Jason Nichols: Biden’s future as president rests on his success in fixing his past

Joe Biden has quickly established himself as the front-runner in the Democratic primary leading up to a showdown with President Trump in 2020. Polls have Biden leading among key demographics of the Democratic Party.

According to one poll, 47 percent of African-American women say they will back Biden, and another 18 percent say they’ll back Bernie Sanders. A mere 9 percent say they back Kamala Harris. This poll destroys the notion that African-Americans vote their race over their conscience. It obliterates the Republican refrain, “black people voted for Obama because he’s black.” However, once the intense scrutiny on his past on race and criminal justice begins, Biden will have to truly work magic to keep black voters excited about casting their ballot for him.

There is no shortage of people of color vying for the Democratic nomination. There are three African-Americans, one Latino, one Asian-American and one American Samoan. Yet African-Americans have consistently picked the old white men in the race as their favorites. An early poll of black voters who are likely to vote in the primary saw Sanders, once dubbed king of the white male “Bernie Bros,” once again outpacing the support for Kamala Harris and Cory Booker combined. Biden, still riding the wave of a bromance with former President Barack Obama, has more support in the black community than all of the other candidates.

African-American support for Biden is complicated. He will undoubtedly be hammered with questions about his judgment for the Violent Crime Control and Law Enforcement Act, which exacerbated mass incarceration, already underway after Ronald Reagan’s Anti-Drug Abuse Act of 1986 which established mandatory minimums for drug offenses. The crime bill made the African-American prison population further explode and had devastating effects on black families and communities.  What many may forget is that Biden also authored part of the Anti-Drug Abuse Act of 1986. He is one of the primary architects of mass incarceration.

Biden, still riding the wave of a bromance with former President Barack Obama, has more support in the black community than all of the other candidates.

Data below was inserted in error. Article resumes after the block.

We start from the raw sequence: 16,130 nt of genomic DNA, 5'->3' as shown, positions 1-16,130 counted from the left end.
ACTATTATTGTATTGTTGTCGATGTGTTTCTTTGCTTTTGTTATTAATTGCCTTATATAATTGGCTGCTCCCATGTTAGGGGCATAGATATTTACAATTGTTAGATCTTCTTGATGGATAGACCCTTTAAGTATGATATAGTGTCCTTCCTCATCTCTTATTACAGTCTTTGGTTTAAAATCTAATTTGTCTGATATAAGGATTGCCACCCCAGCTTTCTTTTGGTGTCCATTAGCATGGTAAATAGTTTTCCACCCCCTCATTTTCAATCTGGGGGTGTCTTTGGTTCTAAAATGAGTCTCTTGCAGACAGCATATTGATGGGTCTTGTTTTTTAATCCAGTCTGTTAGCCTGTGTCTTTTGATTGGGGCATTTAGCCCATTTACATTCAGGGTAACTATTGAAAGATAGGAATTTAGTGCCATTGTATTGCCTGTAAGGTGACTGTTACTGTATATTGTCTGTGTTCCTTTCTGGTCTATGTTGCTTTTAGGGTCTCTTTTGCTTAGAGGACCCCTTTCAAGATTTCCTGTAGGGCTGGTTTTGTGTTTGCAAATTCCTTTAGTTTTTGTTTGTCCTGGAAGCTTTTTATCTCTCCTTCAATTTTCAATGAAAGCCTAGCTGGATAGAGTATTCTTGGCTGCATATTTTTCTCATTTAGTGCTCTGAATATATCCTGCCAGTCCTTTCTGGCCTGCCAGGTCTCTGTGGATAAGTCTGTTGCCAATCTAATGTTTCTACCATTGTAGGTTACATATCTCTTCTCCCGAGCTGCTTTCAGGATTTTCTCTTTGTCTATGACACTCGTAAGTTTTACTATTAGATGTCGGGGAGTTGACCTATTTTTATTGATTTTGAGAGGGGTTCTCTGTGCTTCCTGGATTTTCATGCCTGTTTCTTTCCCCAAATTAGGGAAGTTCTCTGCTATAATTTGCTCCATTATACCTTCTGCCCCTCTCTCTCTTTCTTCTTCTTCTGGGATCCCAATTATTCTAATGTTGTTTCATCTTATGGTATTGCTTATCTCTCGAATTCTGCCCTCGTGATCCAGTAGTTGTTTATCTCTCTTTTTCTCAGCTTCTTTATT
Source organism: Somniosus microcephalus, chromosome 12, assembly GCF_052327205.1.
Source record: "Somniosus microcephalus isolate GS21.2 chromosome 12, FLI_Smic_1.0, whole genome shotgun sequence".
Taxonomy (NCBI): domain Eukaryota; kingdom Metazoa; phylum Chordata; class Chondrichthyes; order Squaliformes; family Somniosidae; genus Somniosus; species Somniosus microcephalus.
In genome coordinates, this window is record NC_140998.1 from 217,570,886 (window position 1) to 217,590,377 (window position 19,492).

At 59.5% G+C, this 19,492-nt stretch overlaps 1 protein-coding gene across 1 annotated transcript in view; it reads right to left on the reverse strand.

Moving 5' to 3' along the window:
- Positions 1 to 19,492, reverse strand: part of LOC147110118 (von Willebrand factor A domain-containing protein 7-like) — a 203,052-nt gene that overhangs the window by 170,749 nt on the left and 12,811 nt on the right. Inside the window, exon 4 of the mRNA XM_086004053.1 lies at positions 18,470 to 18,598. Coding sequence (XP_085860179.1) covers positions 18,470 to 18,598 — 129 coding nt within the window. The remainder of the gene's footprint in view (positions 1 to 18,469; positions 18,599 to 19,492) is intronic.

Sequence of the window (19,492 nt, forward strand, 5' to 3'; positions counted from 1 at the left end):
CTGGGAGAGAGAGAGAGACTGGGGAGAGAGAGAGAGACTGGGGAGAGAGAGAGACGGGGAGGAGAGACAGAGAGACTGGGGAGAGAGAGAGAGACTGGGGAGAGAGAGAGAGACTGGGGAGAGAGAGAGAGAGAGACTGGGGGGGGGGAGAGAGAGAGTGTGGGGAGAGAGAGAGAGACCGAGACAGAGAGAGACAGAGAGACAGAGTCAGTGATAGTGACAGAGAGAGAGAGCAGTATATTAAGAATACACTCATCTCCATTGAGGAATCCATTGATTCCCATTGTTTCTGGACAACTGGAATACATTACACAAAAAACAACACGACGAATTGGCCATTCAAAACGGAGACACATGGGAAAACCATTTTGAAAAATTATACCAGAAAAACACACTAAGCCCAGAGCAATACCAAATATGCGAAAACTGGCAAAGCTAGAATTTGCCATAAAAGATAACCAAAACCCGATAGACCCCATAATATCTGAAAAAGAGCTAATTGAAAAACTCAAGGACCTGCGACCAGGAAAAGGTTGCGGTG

Biden also will undoubtedly have to answer for the mistreatment of Anita Hill by the Senate Judiciary Committee when she bravely testified against then-Supreme Court justice nominee Clarence Thomas. Professor Hill expressed deep dissatisfaction with Biden’s recent apology over the matter. In the “Me Too” era, a movement started by Tarana Burke, a black woman, Biden’s inability to provide the safe testimony afforded Christine Basey Ford will certainly be an issue he needs to address thoroughly.

Former Vice President Biden tried to distinguish himself from Trump, particularly on how each man addresses hate and extremism. However, Biden and Trump both have on their resumes working with the enemies of progress. In 1984, Biden teamed up with Strom Thurmond, the former Dixiecrat who filibustered for more than 24 hours just to stop a Civil Rights bill, on the Comprehensive Crime Control Act. The Crime Control Act limited sentence reductions for good behavior and eliminated parole for people convicted of federal crimes. The two also paired up to establish the crack-to-powder-cocaine imbalance in sentencing.

In all fairness, just as Trump went from publicly calling for the deaths of five innocent black and Latino youths in the Central Park Jogger rape case in New York City (and still hasn’t apologized) to signing the First Step Act, Biden tried to undo much of the damage he caused later in his career and as part of the Obama administration. He tried to fully undo the disparity in sentencing between offenses related to crack and powder cocaine.

Biden will be heavily scrutinized by African-Americans, but could ultimately win the vast majority of their support -- much like Hillary Clinton. However, should he be the 2020 Democratic presidential nominee, Biden has to excite them and get participation from nonconventional and first-time black voters. Any wrinkle in terms of black turnout reissues Trump the keys to the White House. Trump is aware he won’t get black support and Republicans have done everything possible to suppress black votes. If Biden wants to be president, he will have to come up with an effective way to explain his past.